secure the sphere and follow out the
play as signaled. Every move must
be made with the utmost celerity. The
forward to receive the ball from the
center must take It on the run and the
man under the basket should do the
same and shoot for the goal before
his progress has stopped and the pur
suing guard of the opposing team
reached him to block bis pass.
Now that we have considered the
plays which are the first taught to
teams at the opening of each season, we
will endeavor to aid the player In pre
paring' physically for a grueling sea
son. In the first place a successful
basket ball career finds "wind" the
first requisite and this cannot be ob
tained in any other manner than by
hard playing for perhaps a little less
than a month before the match games
start The "wind" which you acquire
in football season, track season or
baseball season is not "basket ball
wind." Participation in those sports
of course aids in putting the athlete
in better physical condition, but the
"wind"- which he needs is not to be
secured in any manner other than
that of hard indoor play.
In future articles we shall outline
more plays which are absolutely es
sential and when these are Impressed
will add what coaches recognise as
"feature plays," that is, combinations
out of the ordinary run, which added
to the repertoire of teams, give a va
ried and complicated style of attack
ARE THEY IN SYNDICATE BASEBALL DEAL7
Copyright by Pacn.
Charles P. Taft, brother of the president of the United Statee, and
Charles W. Murphy, president of the Chicago Cuba, deny the reports that
they control the Philadelphia team aa wall aa the National League oroanixa. „'see „„,,„ „. «-".•«» pre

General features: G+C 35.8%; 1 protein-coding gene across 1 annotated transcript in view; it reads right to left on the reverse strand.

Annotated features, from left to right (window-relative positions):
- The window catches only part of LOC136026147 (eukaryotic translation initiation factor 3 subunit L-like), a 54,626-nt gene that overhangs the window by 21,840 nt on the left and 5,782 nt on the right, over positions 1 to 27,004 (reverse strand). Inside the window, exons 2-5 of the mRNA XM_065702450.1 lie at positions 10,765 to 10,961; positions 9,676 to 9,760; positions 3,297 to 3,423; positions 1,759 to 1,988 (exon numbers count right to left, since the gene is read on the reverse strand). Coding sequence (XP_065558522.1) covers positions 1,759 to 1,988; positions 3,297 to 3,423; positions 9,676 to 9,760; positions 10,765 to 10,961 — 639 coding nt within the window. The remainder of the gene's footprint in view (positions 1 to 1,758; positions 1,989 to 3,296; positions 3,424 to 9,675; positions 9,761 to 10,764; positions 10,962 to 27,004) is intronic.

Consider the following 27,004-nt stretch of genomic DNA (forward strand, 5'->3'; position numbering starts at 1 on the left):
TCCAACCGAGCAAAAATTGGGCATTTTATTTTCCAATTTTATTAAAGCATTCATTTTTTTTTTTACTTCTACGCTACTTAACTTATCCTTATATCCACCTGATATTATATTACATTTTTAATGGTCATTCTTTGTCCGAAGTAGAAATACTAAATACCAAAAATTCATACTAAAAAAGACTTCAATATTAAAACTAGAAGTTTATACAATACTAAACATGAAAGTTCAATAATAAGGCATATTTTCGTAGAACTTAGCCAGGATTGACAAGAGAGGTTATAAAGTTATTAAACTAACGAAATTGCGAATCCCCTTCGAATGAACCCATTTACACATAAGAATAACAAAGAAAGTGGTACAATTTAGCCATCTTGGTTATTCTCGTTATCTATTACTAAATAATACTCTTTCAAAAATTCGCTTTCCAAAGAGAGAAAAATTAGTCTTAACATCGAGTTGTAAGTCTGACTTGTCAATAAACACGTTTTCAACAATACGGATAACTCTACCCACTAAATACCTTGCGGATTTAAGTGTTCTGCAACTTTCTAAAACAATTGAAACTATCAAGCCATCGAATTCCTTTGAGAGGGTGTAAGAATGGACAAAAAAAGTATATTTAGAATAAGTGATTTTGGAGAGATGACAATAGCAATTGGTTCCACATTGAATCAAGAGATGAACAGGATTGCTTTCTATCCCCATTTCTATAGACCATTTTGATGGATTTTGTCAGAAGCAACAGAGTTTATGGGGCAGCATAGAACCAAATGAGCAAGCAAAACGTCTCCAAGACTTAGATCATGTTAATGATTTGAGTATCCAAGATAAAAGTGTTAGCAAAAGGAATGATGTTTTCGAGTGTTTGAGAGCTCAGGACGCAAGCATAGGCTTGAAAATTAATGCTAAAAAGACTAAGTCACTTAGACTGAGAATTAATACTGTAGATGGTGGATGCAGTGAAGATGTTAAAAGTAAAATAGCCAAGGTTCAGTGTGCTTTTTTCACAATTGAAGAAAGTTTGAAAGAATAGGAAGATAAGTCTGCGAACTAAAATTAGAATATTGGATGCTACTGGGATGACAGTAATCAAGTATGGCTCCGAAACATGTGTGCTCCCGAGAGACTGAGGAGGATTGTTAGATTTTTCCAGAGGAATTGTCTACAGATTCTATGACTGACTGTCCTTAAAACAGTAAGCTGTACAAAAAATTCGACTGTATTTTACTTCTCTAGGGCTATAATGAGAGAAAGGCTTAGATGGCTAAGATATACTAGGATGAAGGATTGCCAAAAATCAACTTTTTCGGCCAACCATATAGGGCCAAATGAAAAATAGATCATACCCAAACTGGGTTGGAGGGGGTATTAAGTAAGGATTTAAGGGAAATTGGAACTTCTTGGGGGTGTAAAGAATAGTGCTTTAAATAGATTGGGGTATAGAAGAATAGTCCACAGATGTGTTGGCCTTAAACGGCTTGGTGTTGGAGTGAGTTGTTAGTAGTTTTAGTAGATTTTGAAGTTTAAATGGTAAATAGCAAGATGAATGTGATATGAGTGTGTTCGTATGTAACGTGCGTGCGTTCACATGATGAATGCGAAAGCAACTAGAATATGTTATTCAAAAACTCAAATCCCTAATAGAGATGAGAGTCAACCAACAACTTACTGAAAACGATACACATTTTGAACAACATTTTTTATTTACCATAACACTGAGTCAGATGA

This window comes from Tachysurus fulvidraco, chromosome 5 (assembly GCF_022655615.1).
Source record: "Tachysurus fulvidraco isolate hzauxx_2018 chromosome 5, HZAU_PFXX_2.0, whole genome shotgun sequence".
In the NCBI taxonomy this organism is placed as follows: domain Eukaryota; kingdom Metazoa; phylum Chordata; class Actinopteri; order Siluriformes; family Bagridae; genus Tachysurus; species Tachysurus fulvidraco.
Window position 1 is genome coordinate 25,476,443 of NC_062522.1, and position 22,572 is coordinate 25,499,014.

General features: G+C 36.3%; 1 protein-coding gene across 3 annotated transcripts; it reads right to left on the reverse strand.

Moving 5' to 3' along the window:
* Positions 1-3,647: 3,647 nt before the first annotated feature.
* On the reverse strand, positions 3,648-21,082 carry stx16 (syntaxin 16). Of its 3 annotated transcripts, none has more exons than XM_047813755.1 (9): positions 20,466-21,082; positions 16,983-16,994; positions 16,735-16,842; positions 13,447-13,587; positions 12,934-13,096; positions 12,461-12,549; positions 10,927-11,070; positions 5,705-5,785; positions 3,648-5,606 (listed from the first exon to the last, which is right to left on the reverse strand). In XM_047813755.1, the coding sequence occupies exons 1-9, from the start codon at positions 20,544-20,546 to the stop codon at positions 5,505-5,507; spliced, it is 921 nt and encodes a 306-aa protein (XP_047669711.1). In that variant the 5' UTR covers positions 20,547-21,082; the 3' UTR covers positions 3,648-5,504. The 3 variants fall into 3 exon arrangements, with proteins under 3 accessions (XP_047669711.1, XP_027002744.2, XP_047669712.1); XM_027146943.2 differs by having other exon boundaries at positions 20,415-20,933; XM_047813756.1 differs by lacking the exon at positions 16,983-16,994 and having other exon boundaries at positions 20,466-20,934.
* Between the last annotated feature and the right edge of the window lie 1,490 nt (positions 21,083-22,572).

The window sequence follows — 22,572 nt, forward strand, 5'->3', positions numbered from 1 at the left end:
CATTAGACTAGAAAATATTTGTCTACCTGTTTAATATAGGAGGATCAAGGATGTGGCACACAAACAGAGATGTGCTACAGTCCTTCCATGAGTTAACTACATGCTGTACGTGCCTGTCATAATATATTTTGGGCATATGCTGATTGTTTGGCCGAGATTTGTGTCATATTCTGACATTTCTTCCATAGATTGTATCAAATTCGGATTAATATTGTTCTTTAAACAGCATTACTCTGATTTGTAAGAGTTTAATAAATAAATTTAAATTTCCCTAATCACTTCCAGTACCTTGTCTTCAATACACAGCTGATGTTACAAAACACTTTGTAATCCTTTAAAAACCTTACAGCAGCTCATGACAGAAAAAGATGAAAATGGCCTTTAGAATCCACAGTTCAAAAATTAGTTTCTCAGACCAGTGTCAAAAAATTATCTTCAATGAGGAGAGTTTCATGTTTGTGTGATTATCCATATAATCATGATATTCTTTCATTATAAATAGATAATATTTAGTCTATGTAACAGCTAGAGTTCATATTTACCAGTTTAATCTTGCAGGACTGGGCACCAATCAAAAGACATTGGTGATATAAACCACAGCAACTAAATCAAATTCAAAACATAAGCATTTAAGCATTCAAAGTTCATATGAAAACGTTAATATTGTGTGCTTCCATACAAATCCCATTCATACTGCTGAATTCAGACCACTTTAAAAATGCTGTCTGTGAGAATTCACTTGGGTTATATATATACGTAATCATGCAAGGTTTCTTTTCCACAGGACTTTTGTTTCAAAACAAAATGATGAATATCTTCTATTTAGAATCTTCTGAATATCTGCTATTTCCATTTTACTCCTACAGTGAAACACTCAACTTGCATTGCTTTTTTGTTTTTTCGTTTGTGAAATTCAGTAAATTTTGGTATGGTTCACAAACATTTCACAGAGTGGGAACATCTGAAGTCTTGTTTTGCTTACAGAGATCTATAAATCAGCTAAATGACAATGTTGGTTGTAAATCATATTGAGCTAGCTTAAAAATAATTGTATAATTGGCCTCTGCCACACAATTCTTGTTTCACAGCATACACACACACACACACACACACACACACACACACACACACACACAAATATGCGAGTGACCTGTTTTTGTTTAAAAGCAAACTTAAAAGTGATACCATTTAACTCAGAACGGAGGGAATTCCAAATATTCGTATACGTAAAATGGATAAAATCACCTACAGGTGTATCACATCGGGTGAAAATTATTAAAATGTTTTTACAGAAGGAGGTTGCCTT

tlon In Chicago. Mr. Taft says ha purchased the Philadelphia park, but that Jack will beat Jeffries
SOME NEW RECORDS SET
RY THE HARNESS HORSES
Season of 1909 Produced Exception
ally 8peedy Trotters and Pacers
In All Classes.
Reviewing the season in the harness
horse world, the most notable feature
In connection therewith Is the great
number of world's records that were
lowered during the past year not only
the number, but the high quality of
the achievements is noteworthy. Fore
most among these may be placed the
mile by Native Belle in 2:07%. whlcl)
has been held by Arlon since 1891,
and was the one record which horse
men agreed would stand for many
years to come, but the daughter of
Moko not only reduced It by a flat
three seconds, but did It In a race.
Hamburg Belle reduced the two-heat
race record of 2:03% and 2:6% held
by Cresceus to 2:01% and 2:01%, but
the great daughter of Atworthy sur
vived only three months after acqulr
this great honor, as she died at Macon.
Georgia, in November.
The following is the list of new
world's record holders together with
Yearling trotter-Mbn Stokes, b. f.. by
Peter the Great dam by Ouy Wilkes.
Two-year-old trotter—Native Belle, b. f.,